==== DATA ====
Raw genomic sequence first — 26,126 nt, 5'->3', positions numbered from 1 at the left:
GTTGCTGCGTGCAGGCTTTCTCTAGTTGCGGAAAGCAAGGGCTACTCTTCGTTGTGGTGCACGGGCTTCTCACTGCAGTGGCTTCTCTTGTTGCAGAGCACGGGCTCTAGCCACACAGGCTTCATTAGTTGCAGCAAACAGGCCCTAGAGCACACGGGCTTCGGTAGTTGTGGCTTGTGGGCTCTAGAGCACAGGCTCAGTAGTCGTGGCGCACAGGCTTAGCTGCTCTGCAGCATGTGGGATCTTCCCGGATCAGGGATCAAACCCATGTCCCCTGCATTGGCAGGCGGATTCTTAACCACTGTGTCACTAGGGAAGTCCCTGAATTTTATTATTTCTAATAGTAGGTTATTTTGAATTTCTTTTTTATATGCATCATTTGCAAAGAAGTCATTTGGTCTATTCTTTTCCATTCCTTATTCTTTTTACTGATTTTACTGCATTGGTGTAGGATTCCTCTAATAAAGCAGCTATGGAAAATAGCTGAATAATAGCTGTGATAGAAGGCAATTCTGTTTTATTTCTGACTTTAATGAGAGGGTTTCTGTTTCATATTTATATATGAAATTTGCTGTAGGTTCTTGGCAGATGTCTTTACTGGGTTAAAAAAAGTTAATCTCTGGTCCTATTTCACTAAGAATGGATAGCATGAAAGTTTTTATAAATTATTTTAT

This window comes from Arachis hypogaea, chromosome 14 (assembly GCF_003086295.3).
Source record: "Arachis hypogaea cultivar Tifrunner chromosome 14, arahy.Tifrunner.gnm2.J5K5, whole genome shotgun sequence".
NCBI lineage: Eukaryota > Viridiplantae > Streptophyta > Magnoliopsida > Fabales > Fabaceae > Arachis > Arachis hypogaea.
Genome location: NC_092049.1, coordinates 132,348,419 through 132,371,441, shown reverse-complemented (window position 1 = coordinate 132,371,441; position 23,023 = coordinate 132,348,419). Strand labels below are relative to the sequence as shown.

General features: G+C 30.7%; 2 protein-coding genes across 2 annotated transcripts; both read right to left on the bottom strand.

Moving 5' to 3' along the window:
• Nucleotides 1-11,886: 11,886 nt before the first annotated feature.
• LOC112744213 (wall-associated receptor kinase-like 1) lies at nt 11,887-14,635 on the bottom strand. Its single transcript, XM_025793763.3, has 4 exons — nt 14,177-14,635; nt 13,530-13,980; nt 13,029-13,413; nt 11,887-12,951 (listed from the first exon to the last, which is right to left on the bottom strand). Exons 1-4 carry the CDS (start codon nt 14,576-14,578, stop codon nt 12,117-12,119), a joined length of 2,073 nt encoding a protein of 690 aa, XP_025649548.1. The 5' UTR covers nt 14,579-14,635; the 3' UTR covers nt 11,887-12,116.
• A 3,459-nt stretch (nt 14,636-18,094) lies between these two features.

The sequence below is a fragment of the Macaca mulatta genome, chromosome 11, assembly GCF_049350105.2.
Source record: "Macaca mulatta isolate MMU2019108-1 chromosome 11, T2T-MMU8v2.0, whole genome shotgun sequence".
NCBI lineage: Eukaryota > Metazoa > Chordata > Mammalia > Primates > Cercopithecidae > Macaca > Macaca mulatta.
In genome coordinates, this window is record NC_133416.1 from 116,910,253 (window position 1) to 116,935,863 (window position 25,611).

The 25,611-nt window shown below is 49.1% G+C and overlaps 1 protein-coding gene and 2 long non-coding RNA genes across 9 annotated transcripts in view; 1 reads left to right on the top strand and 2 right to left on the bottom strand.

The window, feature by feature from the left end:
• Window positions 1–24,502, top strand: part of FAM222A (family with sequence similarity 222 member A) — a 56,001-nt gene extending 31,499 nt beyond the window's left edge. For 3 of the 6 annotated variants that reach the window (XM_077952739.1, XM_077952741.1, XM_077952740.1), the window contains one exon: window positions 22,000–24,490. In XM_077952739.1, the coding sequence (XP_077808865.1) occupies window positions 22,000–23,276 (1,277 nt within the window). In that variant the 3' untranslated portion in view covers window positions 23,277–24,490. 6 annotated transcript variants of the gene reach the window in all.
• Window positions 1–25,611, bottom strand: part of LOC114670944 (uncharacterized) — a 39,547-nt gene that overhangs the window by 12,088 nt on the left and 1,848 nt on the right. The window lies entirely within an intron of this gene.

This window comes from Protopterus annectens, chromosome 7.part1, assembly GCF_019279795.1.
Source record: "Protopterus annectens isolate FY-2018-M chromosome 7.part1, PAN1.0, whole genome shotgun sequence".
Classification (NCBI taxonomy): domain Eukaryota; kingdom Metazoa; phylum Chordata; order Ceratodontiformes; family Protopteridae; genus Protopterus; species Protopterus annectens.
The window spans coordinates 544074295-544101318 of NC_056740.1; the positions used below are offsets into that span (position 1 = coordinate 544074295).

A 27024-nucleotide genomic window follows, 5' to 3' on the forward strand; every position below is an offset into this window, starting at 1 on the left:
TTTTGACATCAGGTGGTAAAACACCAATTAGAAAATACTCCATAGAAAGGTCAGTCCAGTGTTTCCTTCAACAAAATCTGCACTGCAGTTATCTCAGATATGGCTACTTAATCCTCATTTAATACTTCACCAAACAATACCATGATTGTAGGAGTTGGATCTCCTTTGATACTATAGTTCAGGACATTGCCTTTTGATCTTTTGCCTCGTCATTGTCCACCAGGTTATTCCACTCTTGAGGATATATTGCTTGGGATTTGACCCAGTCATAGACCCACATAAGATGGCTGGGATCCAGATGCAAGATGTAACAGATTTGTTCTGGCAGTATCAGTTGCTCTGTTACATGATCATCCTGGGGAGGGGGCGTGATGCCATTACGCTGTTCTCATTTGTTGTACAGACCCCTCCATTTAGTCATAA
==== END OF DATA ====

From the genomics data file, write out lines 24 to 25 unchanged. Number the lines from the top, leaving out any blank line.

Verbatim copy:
A 27024-nucleotide genomic window follows, 5' to 3' on the forward strand; every position below is an offset into this window, starting at 1 on the left:
TTTTGACATCAGGTGGTAAAACACCAATTAGAAAATACTCCATAGAAAGGTCAGTCCAGTGTTTCCTTCAACAAAATCTGCACTGCAGTTATCTCAGATATGGCTACTTAATCCTCATTTAATACTTCACCAAACAATACCATGATTGTAGGAGTTGGATCTCCTTTGATACTATAGTTCAGGACATTGCCTTTTGATCTTTTGCCTCGTCATTGTCCACCAGGTTATTCCACTCTTGAGGATATATTGCTTGGGATTTGACCCAGTCATAGACCCACATAAGATGGCTGGGATCCAGATGCAAGATGTAACAGATTTGTTCTGGCAGTATCAGTTGCTCTGTTACATGATCATCCTGGGGAGGGGGCGTGATGCCATTACGCTGTTCTCATTTGTTGTACAGACCCCTCCATTTAGTCATAA